Governing Through Security is a comparative research project on the governance of community safety in England and Wales, France, and Italy. It is generously funded by a British Academy Postdoctoral Fellowship, from September 2015 to August 2018.
The project understands security as a governmental strategy and adopts a comparative perspective in order to analyse how its deployment has opened up new spaces for governing in three different countries: Italy, France and England and Wales. The research looks at the legal tools developed in each country for the production and governance of security. The project assumes that what these legal devices actually do goes beyond the mere provision of security to urban populations and, crucially, that key to their success are the opportunities they offer for the establishment of networks that cut through levels of government in order to link together in new ways relevant actors and enable and facilitate the exchange of different kinds of resources (financial, organisational, political, discursive). Studying these networks and how they have changed over time will make it possible to understand how security has been instrumental in the rearrangement of relationships between different levels of government and in the transformation of how power and authority are distributed between them.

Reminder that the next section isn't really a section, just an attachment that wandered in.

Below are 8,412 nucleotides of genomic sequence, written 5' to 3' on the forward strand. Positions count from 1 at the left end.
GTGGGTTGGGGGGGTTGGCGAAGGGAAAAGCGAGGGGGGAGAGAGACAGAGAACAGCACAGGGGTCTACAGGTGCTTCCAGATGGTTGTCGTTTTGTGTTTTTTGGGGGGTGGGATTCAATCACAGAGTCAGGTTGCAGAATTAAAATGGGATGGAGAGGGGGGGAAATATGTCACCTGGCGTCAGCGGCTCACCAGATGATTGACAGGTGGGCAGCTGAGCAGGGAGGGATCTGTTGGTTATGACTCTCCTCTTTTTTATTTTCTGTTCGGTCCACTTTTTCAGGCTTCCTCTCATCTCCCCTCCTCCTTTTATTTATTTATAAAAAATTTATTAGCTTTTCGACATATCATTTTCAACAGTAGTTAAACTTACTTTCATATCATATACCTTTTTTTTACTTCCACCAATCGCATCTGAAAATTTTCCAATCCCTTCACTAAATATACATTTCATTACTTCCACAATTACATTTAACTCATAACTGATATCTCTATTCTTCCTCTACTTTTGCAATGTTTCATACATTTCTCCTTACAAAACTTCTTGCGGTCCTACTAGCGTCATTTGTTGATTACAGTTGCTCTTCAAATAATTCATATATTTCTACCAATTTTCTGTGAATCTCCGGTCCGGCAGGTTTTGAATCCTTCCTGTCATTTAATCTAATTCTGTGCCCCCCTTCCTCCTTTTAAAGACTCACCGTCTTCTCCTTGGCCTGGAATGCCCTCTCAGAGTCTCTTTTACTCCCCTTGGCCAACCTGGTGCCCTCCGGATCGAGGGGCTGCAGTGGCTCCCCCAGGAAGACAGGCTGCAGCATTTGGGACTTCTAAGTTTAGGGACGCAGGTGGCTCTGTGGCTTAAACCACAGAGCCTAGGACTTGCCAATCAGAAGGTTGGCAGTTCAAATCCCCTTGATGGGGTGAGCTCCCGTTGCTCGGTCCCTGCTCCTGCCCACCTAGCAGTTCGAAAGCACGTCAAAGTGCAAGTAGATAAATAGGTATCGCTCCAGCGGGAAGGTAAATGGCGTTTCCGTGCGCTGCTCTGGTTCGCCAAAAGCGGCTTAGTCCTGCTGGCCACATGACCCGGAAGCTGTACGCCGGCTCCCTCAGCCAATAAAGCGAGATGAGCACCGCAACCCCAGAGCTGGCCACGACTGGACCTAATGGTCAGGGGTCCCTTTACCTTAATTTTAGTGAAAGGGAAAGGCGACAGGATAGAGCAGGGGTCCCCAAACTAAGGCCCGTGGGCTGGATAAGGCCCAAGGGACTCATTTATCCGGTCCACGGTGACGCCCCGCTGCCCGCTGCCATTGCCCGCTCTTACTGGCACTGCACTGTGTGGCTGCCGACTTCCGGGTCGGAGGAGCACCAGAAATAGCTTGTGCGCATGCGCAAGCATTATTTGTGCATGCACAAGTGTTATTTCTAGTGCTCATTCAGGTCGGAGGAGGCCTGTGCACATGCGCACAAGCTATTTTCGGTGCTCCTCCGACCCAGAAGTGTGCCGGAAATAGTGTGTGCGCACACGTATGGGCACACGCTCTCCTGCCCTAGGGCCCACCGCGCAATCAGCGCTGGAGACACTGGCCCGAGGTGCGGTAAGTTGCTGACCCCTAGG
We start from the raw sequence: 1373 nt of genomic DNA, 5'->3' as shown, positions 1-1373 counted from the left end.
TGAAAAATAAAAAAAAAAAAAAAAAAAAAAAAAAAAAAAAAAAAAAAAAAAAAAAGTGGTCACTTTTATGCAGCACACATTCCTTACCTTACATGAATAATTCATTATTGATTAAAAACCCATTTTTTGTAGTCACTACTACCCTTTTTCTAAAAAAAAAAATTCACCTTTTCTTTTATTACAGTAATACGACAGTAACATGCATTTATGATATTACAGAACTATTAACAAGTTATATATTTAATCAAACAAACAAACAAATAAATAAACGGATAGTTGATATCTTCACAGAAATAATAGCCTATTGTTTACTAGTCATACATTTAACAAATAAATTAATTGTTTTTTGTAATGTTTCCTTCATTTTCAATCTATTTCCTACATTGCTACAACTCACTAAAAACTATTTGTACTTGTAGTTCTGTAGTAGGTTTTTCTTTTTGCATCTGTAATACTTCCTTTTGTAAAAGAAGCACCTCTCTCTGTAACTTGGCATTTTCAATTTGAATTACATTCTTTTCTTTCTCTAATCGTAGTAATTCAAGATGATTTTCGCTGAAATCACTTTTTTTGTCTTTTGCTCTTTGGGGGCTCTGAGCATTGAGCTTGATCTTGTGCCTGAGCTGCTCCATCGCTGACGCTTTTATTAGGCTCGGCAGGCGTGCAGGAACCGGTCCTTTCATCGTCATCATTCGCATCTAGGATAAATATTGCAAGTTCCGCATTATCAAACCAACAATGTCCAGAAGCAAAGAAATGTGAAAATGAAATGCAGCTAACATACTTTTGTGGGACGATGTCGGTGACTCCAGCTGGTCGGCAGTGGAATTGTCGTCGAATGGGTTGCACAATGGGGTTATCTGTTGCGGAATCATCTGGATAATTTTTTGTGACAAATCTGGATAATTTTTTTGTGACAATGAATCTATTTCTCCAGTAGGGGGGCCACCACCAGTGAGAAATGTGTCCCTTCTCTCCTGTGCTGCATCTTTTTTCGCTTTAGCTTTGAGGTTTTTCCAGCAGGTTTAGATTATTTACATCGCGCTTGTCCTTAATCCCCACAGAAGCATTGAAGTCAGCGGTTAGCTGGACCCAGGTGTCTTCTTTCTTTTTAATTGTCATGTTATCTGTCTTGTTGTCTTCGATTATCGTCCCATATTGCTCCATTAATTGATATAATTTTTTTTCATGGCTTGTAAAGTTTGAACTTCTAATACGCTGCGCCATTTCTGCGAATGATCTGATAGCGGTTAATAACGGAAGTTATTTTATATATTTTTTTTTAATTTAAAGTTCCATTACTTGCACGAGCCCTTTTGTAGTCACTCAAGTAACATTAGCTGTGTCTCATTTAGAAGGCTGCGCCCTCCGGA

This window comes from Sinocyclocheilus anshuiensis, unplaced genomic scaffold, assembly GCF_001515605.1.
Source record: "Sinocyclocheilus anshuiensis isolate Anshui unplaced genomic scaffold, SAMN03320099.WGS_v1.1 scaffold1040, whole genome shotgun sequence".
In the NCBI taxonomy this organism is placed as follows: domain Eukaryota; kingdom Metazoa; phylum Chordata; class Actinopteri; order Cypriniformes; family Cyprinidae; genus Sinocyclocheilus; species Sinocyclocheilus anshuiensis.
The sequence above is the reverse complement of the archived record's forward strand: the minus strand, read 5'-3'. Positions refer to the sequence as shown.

Menichelli recently presented a paper entitled, 'Who gets to decide what? The field of community safety in England and Wales, France, and Italy' at the IPSA world congress of political science in Poznan (Poland) on the 23-28 July 2016, in a session on central and local government relations.
She will be also presenting a paper entitled 'The public funding of ‘security’ projects in England and Wales, France, and Italy: how much? Where? For whose benefit?' at the the 16th Annual Conference of the European Society of Criminology on 21-14 September in Munster (Germany).